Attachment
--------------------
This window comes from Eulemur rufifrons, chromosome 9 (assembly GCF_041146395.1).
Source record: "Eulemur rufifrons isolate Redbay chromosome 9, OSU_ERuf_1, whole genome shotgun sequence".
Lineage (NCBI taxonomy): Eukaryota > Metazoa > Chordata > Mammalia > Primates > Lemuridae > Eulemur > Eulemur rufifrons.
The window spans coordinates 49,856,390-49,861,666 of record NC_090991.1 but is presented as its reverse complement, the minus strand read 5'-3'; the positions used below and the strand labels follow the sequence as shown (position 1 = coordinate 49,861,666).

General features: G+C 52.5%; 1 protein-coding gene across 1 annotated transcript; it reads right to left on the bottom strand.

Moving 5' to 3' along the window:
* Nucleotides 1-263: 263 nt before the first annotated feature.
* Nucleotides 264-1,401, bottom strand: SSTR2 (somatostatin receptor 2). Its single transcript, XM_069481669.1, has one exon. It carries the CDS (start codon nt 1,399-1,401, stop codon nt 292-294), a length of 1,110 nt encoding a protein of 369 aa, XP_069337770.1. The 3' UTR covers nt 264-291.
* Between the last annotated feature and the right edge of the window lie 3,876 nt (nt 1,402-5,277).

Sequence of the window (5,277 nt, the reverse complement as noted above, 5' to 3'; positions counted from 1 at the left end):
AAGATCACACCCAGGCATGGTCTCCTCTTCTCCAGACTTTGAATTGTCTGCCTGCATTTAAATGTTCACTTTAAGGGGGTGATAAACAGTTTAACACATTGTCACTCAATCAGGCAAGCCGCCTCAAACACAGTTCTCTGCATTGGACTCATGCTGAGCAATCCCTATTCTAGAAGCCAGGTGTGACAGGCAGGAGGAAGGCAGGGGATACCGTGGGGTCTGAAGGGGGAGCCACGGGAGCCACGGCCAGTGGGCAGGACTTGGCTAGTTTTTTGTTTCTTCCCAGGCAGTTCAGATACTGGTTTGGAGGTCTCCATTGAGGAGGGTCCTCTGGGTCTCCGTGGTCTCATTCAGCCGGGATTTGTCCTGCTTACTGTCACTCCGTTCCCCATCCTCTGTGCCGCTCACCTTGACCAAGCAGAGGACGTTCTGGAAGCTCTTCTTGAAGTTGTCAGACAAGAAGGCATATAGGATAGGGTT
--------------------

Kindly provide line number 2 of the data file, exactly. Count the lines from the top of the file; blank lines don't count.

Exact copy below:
Source record: "Eulemur rufifrons isolate Redbay chromosome 9, OSU_ERuf_1, whole genome shotgun sequence".